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Political Participation among Boston's First and Second Generation Cape Verdeans

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Alexandra Alves

on 15 July 2010

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Transcript of Political Participation among Boston's First and Second Generation Cape Verdeans

Agenda
Introduction
Literature Review
Method
Preliminary Findings
Conclusion Introduction Immigration Cape Verdeans Previous Literature "Economic necessity at home and economic opportunities abroad as well as family reunification have driven the dynamics of the diaspora" (Halter:2008). 60,000 Cape Verdeans have immigrated to the United States after 1975 Total number stands at several hundred thousand People vote when it benefits them and when there is little opportunity cost to voting (Rosenstone and Hansen:2002). The opportunity cost of political participation is higher for the poor Social networks provide people with information and a sense of efficacy (Putnam:2000; Rosenstone and Hansen:2002). Religious institutions build social networks, help establish and reinforce identity for immigrants, and promote skills that are important to political participation (McAlister:1998 ; Putnam:2000). Method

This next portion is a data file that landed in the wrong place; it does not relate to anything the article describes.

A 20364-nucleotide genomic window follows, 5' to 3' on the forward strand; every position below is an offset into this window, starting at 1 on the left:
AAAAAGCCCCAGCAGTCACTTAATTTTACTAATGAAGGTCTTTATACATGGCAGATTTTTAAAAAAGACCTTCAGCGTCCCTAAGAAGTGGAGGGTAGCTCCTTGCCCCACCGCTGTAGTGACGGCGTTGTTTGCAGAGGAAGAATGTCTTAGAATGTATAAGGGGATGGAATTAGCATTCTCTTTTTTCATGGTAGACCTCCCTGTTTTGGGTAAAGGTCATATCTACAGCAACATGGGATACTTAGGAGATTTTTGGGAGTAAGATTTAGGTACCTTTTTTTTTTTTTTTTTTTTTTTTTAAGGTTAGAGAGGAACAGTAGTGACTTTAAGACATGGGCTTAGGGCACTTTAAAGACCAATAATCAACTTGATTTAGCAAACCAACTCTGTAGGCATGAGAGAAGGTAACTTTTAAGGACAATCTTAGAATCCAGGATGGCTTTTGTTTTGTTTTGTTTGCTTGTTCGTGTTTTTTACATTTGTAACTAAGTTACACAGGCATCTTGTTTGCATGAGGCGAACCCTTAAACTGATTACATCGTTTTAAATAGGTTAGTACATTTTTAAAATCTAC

16 interviewees, 1st and 2nd generation, 18+ Members of St. Patrick's Church who attended "often" Preliminary Findings Preliminary Conclusion: First and second generation Cape Verdeans seem to vote as often as one another, but their reasons for participating or not participating differ based on dissimilar experiences and value systems Bibliography

Batalha, Luís and Carling, Jørgen. Transnational Archipelago: Perspectives on Cape Verdean Migration and Diaspora. Amsterdam: Amsterdam University Press, 2008.

Halter, Marilyn. Between Race and Identity: Cape Verdean American Immigrants, 1860 – 1965. Urbana and Chicago: University of Illinois Press, 1993.

Hondagneu-Sotelo, Pierrette. Religion and Social Justice for Immigrants. New Brunswick, N.J.: Rutgers UP, 2007.

Putnam, Robert D. Bowling Alone. New York: Simon and Schuster, 2000.

Rosenstone, Steven J., and John Mark Hansen. Mobilization, Participation, and Democracy in America. New York: Longman, 2002.

Verba, Sidney, Kay Lehman Schlozman, and Henry E. Brady. Voice and Equality: Civic Voluntarism in American Politics. Cambridge, Mass.: Harvard UP, 1995.

Wittner, Judith G. 1998. Gatherings in Diaspora: Religious Communities and the New Immigration. Ed. R. Warner. Philadelphia: Temple UP, 1998.

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